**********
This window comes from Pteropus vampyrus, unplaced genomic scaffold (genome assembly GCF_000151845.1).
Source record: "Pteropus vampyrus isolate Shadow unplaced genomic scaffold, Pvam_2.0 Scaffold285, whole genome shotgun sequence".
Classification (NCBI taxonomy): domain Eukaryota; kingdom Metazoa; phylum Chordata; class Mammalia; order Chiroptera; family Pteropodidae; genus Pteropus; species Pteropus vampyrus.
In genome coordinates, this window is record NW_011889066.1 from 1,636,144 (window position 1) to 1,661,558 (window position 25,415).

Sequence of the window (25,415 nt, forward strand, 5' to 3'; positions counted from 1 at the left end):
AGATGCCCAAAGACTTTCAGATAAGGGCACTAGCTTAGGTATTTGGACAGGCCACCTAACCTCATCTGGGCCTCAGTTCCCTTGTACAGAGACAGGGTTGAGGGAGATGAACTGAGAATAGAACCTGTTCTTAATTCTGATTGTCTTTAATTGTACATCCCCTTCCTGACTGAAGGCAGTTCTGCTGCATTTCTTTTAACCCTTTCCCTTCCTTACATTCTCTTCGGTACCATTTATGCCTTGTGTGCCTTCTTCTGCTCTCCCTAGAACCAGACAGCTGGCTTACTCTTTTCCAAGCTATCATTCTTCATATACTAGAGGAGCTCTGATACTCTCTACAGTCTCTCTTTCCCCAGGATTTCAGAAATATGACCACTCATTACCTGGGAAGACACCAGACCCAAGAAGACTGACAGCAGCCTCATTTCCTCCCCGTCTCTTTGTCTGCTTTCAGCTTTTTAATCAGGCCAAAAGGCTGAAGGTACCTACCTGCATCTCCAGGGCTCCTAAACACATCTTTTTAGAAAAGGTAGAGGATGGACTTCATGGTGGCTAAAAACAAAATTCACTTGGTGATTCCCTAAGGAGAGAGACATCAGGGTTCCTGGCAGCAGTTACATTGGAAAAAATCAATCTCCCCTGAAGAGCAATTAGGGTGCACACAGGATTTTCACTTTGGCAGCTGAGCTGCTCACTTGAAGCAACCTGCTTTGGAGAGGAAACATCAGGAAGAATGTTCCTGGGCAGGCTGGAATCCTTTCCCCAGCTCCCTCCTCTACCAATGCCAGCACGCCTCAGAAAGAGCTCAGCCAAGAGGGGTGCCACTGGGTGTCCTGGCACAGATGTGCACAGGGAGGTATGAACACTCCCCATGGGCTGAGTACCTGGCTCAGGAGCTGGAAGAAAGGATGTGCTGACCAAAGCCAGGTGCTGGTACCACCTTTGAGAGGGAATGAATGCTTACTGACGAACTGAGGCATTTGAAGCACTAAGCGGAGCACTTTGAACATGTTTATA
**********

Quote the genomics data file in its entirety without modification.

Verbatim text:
This window comes from Pteropus vampyrus, unplaced genomic scaffold (genome assembly GCF_000151845.1).
Source record: "Pteropus vampyrus isolate Shadow unplaced genomic scaffold, Pvam_2.0 Scaffold285, whole genome shotgun sequence".
Classification (NCBI taxonomy): domain Eukaryota; kingdom Metazoa; phylum Chordata; class Mammalia; order Chiroptera; family Pteropodidae; genus Pteropus; species Pteropus vampyrus.
In genome coordinates, this window is record NW_011889066.1 from 1,636,144 (window position 1) to 1,661,558 (window position 25,415).

Sequence of the window (25,415 nt, forward strand, 5' to 3'; positions counted from 1 at the left end):
AGATGCCCAAAGACTTTCAGATAAGGGCACTAGCTTAGGTATTTGGACAGGCCACCTAACCTCATCTGGGCCTCAGTTCCCTTGTACAGAGACAGGGTTGAGGGAGATGAACTGAGAATAGAACCTGTTCTTAATTCTGATTGTCTTTAATTGTACATCCCCTTCCTGACTGAAGGCAGTTCTGCTGCATTTCTTTTAACCCTTTCCCTTCCTTACATTCTCTTCGGTACCATTTATGCCTTGTGTGCCTTCTTCTGCTCTCCCTAGAACCAGACAGCTGGCTTACTCTTTTCCAAGCTATCATTCTTCATATACTAGAGGAGCTCTGATACTCTCTACAGTCTCTCTTTCCCCAGGATTTCAGAAATATGACCACTCATTACCTGGGAAGACACCAGACCCAAGAAGACTGACAGCAGCCTCATTTCCTCCCCGTCTCTTTGTCTGCTTTCAGCTTTTTAATCAGGCCAAAAGGCTGAAGGTACCTACCTGCATCTCCAGGGCTCCTAAACACATCTTTTTAGAAAAGGTAGAGGATGGACTTCATGGTGGCTAAAAACAAAATTCACTTGGTGATTCCCTAAGGAGAGAGACATCAGGGTTCCTGGCAGCAGTTACATTGGAAAAAATCAATCTCCCCTGAAGAGCAATTAGGGTGCACACAGGATTTTCACTTTGGCAGCTGAGCTGCTCACTTGAAGCAACCTGCTTTGGAGAGGAAACATCAGGAAGAATGTTCCTGGGCAGGCTGGAATCCTTTCCCCAGCTCCCTCCTCTACCAATGCCAGCACGCCTCAGAAAGAGCTCAGCCAAGAGGGGTGCCACTGGGTGTCCTGGCACAGATGTGCACAGGGAGGTATGAACACTCCCCATGGGCTGAGTACCTGGCTCAGGAGCTGGAAGAAAGGATGTGCTGACCAAAGCCAGGTGCTGGTACCACCTTTGAGAGGGAATGAATGCTTACTGACGAACTGAGGCATTTGAAGCACTAAGCGGAGCACTTTGAACATGTTTATA